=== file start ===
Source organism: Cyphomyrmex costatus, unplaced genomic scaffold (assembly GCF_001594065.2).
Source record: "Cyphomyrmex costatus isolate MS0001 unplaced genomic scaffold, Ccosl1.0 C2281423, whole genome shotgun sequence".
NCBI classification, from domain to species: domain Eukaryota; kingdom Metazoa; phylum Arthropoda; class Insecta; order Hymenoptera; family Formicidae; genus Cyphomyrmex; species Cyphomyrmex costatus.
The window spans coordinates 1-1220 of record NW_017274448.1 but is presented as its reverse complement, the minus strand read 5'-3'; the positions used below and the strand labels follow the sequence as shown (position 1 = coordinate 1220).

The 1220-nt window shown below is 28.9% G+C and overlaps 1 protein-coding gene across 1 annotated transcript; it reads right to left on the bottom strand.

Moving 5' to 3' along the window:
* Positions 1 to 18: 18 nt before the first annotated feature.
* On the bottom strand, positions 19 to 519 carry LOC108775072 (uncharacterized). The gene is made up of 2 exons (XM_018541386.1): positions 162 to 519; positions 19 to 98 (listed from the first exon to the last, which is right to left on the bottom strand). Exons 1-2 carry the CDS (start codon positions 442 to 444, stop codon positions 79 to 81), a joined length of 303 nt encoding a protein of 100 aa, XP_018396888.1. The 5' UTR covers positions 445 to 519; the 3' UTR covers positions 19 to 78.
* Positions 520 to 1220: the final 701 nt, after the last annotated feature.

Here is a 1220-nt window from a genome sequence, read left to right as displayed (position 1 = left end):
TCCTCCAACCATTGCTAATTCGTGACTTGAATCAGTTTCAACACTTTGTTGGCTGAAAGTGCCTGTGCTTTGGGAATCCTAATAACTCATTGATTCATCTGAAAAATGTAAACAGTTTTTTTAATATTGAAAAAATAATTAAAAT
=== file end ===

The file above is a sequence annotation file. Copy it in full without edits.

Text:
Source organism: Cyphomyrmex costatus, unplaced genomic scaffold (assembly GCF_001594065.2).
Source record: "Cyphomyrmex costatus isolate MS0001 unplaced genomic scaffold, Ccosl1.0 C2281423, whole genome shotgun sequence".
NCBI classification, from domain to species: domain Eukaryota; kingdom Metazoa; phylum Arthropoda; class Insecta; order Hymenoptera; family Formicidae; genus Cyphomyrmex; species Cyphomyrmex costatus.
The window spans coordinates 1-1220 of record NW_017274448.1 but is presented as its reverse complement, the minus strand read 5'-3'; the positions used below and the strand labels follow the sequence as shown (position 1 = coordinate 1220).

The 1220-nt window shown below is 28.9% G+C and overlaps 1 protein-coding gene across 1 annotated transcript; it reads right to left on the bottom strand.

Moving 5' to 3' along the window:
* Positions 1 to 18: 18 nt before the first annotated feature.
* On the bottom strand, positions 19 to 519 carry LOC108775072 (uncharacterized). The gene is made up of 2 exons (XM_018541386.1): positions 162 to 519; positions 19 to 98 (listed from the first exon to the last, which is right to left on the bottom strand). Exons 1-2 carry the CDS (start codon positions 442 to 444, stop codon positions 79 to 81), a joined length of 303 nt encoding a protein of 100 aa, XP_018396888.1. The 5' UTR covers positions 445 to 519; the 3' UTR covers positions 19 to 78.
* Positions 520 to 1220: the final 701 nt, after the last annotated feature.

Here is a 1220-nt window from a genome sequence, read left to right as displayed (position 1 = left end):
TCCTCCAACCATTGCTAATTCGTGACTTGAATCAGTTTCAACACTTTGTTGGCTGAAAGTGCCTGTGCTTTGGGAATCCTAATAACTCATTGATTCATCTGAAAAATGTAAACAGTTTTTTTAATATTGAAAAAATAATTAAAAT